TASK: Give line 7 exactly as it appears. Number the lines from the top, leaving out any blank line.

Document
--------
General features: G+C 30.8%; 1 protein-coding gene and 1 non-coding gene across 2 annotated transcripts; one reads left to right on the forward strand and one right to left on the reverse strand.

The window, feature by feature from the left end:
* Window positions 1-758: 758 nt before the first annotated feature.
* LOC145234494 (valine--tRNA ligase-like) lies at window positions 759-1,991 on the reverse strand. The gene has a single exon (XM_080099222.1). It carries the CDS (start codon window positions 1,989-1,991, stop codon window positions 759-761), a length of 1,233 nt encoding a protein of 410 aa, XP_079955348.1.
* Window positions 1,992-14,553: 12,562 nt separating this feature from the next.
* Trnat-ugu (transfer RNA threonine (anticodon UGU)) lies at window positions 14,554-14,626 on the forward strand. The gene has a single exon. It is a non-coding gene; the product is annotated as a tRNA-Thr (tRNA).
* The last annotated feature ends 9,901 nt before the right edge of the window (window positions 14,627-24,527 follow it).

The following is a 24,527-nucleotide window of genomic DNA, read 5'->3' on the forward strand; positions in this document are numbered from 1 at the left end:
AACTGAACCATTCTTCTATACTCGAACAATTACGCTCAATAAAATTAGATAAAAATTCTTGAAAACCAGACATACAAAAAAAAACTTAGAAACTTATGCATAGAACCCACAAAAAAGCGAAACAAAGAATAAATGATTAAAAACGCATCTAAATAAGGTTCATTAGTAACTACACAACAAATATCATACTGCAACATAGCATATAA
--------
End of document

* The last annotated feature ends 9,901 nt before the right edge of the window (window positions 14,627-24,527 follow it).